Genworth Financial Inc., the seller of life insurance and mortgage guarantees, named former U.S. Senator Kent Conrad to the board of directors as financial firms seek government expertise and influence in Washington.
The addition of Conrad, 65, a Democrat from North Dakota, increases the size of the board to 10 directors from nine, the Richmond, Virginia-based insurer said today in a statement. Genworth added David Moffett, the former head of government-backed mortgage investor Freddie Mac, to the board in December.
Insurers are adding directors and executives with government experience as they grapple with regulations on matters ranging from capital to home loans. MetLife Inc., the largest U.S. life insurer, added Carlos Gutierrez, a former commerce secretary, to its board this month. Mortgage insurer Radian Group Inc. hired a chief policy officer this week.
“Kent’s extensive budgetary and public policy experience and perspectives will provide invaluable insights as Genworth continues its focus on rebuilding value for shareholders,” Genworth Chairman James Riepe said in the statement.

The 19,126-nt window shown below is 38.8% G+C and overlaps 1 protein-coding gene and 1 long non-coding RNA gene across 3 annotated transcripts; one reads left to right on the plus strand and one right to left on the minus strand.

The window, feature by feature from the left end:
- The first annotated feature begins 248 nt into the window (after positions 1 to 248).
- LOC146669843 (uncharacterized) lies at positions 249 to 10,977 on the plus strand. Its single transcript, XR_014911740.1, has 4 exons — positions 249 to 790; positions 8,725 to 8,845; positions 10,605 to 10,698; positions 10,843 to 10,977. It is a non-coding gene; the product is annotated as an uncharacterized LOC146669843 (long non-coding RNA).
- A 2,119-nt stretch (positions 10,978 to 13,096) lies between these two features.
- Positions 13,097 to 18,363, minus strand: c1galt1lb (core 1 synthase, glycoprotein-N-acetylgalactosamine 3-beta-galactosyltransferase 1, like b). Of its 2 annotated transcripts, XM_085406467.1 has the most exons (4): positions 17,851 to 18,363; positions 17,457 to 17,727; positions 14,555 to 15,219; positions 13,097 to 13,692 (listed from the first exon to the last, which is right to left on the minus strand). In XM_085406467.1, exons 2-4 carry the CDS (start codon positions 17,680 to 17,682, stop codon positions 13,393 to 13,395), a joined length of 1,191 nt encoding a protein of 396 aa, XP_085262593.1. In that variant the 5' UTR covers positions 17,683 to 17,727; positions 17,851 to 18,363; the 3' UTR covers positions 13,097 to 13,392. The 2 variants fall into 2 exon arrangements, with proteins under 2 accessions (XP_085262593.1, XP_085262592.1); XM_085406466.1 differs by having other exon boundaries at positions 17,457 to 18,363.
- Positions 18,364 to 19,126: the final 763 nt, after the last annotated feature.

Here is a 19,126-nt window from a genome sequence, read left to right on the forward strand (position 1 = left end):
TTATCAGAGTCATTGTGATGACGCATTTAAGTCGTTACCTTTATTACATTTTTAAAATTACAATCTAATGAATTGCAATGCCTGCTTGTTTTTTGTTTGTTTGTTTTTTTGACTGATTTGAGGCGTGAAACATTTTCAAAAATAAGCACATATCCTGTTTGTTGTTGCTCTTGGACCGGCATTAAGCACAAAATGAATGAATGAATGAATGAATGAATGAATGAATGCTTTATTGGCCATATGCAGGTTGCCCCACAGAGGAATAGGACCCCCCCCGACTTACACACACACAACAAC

Congress is weighing changes to U.S. housing policy that may increase the role of companies selling private mortgage insurance, including Genworth and Radian. Federal regulators are separately considering capital rules for the largest U.S. non-bank financial institutions, a group that may include MetLife and American International Group Inc.
AIG, which suspended all lobbying in 2008 after receiving a U.S. rescue package, hired Patton Boggs LLP in December to advocate in Washington for the firm’s interests in a deal to sell a plane-leasing unit. Lenders including Bank of America Corp. and Wells Fargo & Co. also added ex-government leaders to their boards as U.S. regulation increased following the financial crisis.
The National Association of Insurance Commissioners, the group of state insurance overseers, in January named ex-Democratic Senator Ben Nelson to be its chief executive officer. Nelson also served as an industry executive and state regulator.
“We needed the gravitas, the phone calls returned, to go to Capitol Hill, to tell our story, defend our turf, and beyond, protect and promote our system around the world,” Jim Donelon, NAIC president and Louisiana insurance commissioner, said in an interview in January. “I think all the way up to and including President Obama would return Senator Nelson’s phone calls.”
Conrad was a Senator from 1987 until this year. He was the chairman of the Budget Committee at the time of his retirement. Prior to his election to Congress, Conrad was the North Dakota tax commissioner. He earned a bachelor’s degree in political science from Stanford University and an MBA from George Washington University.